That’s very much the case. Personally, I’m in my fifties now so I’m not going to be playing full contact sport of any description! So it has given an opportunity to people like me to keep playing. When we play in Fossa, we have female players, teenagers, lads in their twenties, lads in their thirties, lads in their forties, and then I’m usually the oldest guy!

The reason we’ve pushed it more recently and we’ve changed the name (from EuroTag to X-League) and we’ve got the RFL in England interested is because it’s very inclusive. We came up with this game and it was to try and get people playing a version of rugby league, but we are very much now playing an inclusive version that enables lots of different people to take part.

When you think of rugby, it tends to be men from 18 to 35 and that’s about it. But this is a sport that includes a wider demographic.

You touched on that partnership with the RFL. How significant a step is that for X-League?

I think it’s massive. First of all, they have a budget! They’ll get money out of Sport England over there and finding games that are inclusive and draw people in who had previously gone away from the sport is important. They have a variants officer and he’s going to all the professional clubs to promote the different versions of rugby league. Hopefully we’ll get four or five of them on board this year and maybe more in the future. That’s the plan.  

And there’s a World Cup event on the cards?

Yes, the RFL and the Rugby League World Cup organisation will support us in putting on a competition at the time of the full World Cup in October/November 2021. So we’re planning on doing an event in Sheffield and Doncaster where some of the group games are being played. Over in Warrington there will be a physical disabilities World Cup and up in Newcastle there will be a masters for over 35s.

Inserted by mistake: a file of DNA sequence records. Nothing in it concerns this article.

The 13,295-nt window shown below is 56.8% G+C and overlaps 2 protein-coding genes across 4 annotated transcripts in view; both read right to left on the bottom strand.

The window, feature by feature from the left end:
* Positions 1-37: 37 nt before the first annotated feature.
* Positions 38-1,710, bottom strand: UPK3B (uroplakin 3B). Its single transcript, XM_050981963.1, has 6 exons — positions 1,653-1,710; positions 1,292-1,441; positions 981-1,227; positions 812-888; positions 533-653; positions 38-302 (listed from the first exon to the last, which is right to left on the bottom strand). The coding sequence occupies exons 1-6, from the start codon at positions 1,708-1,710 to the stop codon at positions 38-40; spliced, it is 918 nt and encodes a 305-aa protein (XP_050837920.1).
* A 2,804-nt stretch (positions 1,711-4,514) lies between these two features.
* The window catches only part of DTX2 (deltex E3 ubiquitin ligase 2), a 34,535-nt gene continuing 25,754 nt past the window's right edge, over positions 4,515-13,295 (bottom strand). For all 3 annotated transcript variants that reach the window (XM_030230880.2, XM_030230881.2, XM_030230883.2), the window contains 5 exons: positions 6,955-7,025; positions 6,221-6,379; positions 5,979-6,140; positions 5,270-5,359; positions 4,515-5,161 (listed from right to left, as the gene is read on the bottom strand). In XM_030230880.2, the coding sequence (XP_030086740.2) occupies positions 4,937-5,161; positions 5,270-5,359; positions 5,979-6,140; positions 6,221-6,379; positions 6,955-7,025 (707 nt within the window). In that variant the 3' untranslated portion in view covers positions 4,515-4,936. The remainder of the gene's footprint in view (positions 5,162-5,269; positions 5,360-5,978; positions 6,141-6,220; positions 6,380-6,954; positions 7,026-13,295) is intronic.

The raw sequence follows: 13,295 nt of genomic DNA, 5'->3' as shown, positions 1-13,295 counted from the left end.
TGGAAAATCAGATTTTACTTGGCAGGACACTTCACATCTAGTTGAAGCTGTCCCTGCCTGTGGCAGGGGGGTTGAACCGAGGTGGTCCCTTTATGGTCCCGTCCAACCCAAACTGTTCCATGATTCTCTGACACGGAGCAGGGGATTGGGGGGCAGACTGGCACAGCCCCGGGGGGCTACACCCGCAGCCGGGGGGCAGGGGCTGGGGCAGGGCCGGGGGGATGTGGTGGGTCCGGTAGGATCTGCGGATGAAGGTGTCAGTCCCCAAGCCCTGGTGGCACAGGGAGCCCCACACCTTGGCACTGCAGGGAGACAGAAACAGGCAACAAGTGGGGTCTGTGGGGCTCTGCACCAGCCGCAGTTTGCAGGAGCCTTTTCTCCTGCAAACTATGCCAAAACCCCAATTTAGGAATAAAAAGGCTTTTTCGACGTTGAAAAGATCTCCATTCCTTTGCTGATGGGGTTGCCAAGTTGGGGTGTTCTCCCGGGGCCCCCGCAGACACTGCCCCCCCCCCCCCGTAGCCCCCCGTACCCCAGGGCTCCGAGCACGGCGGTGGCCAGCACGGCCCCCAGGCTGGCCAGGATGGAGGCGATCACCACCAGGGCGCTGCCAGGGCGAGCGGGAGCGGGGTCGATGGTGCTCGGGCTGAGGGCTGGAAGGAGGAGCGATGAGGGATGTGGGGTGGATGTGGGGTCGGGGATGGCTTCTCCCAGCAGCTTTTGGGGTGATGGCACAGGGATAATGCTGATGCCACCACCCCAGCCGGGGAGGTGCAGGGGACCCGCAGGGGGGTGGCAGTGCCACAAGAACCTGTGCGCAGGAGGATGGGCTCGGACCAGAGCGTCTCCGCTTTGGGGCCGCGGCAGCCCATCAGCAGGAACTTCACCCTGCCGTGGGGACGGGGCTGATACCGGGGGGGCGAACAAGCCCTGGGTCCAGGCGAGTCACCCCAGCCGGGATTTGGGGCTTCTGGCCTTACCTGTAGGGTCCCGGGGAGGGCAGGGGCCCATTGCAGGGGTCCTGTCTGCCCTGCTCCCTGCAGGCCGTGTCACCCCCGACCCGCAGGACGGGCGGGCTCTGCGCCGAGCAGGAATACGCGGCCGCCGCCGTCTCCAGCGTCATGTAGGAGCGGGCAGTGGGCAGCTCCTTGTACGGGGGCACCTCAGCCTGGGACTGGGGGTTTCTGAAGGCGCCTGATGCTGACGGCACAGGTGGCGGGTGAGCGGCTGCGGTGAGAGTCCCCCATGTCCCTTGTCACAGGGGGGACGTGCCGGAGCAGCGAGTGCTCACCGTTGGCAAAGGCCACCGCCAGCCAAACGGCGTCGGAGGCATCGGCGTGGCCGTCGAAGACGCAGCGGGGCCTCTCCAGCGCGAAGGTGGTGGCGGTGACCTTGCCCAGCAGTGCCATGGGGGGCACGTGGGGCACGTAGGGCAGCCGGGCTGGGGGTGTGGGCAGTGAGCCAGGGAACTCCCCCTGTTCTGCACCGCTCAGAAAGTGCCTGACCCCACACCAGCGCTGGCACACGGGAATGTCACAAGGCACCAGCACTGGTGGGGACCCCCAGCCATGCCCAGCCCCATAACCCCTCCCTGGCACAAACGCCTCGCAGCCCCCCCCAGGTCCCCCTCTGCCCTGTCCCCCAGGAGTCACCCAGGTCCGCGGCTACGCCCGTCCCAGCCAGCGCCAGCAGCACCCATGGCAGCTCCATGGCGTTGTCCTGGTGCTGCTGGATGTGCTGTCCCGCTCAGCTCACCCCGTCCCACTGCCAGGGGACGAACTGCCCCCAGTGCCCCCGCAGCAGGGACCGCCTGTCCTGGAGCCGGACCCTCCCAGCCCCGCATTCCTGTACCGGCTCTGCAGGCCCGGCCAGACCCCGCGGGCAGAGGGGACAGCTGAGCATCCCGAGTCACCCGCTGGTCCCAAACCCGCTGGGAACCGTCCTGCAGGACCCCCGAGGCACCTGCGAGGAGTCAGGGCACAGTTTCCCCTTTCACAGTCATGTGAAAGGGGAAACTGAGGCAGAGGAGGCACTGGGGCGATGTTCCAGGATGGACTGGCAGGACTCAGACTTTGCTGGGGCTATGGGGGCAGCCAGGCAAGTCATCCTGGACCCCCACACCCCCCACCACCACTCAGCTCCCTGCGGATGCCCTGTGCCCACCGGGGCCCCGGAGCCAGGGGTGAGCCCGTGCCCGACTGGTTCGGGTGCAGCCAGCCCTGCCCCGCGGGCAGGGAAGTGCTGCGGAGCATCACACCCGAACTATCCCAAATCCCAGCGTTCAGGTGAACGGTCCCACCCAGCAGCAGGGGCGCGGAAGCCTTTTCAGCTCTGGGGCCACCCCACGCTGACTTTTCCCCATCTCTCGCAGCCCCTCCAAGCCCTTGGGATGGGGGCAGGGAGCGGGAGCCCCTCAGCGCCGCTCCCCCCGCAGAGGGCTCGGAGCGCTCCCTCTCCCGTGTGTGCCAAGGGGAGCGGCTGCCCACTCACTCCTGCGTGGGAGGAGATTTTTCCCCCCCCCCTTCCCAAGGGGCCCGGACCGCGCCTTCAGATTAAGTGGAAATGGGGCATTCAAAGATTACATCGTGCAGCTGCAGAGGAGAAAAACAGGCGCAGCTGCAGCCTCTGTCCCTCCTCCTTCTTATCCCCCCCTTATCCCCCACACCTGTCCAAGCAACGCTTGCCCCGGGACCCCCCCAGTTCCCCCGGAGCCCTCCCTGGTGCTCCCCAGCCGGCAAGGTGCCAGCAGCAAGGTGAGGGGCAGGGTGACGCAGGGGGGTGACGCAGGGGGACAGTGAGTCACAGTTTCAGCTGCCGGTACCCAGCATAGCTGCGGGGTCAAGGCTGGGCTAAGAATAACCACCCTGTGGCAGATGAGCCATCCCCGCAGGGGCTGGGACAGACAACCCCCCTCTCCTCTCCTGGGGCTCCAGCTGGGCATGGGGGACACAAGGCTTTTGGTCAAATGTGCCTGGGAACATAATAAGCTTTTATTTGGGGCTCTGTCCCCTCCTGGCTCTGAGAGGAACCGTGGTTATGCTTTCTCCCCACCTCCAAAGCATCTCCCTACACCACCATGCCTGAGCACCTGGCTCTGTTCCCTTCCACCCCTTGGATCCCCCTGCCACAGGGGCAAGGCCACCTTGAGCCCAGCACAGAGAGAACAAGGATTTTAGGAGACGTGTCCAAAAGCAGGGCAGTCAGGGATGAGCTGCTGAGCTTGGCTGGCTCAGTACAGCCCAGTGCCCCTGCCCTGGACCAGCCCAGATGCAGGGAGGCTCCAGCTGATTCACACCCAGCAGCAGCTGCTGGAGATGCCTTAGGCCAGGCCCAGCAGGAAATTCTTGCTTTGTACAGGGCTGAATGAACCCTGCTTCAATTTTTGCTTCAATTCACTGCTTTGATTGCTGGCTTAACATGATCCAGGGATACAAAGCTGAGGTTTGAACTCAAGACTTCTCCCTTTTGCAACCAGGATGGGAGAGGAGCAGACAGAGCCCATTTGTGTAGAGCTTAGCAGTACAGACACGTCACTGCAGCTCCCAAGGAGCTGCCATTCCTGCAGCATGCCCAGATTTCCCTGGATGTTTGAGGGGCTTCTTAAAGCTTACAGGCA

How many players are involved locally at the moment?

We have around 30 people on our list and we send out the text every week to see who’s available. If we don’t get 10 – if it’s a bad night or people are unavailable – then we don’t play. But we don’t miss many weeks, even when the weather is bad. Of course, new players are always welcome to join us on Thursdays at 7pm in Fossa. It’s a very easy game to get involved in and we’ll be happy to show you the ropes.

 

If you’re interested in taking part in X-League, contact Des on 086 8622522. 

 

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Local activities this weekend for National Heritage Week

A number of events will take place in Killarney this weekend as part National Heritage Week 2022 which runs until this Sunday. This year’s theme is biodiversity and sustainability. Tomorrow […]

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A number of events will take place in Killarney this weekend as part National Heritage Week 2022 which runs until this Sunday.

This year’s theme is biodiversity and sustainability. Tomorrow (Saturday) the Life in the Bogs – Family Funday in Cronin’s Yard, Beaufort, runs from 10.30am – 2.30pm.
Activities include; Bog in a Bottle activity – learn about how bogs are made, Plants of the Bog – learn about the different plants in the bog and how to tell them apart, Pond Dipping in Bog Pool – Use nets and find out what creepy crawlies can be found in Bog pools, Birds and Mammals of the Bog – learn about the different animals that live in our bogs, and a Scavenger Hunt. Tickets are free but bring €2 for parking.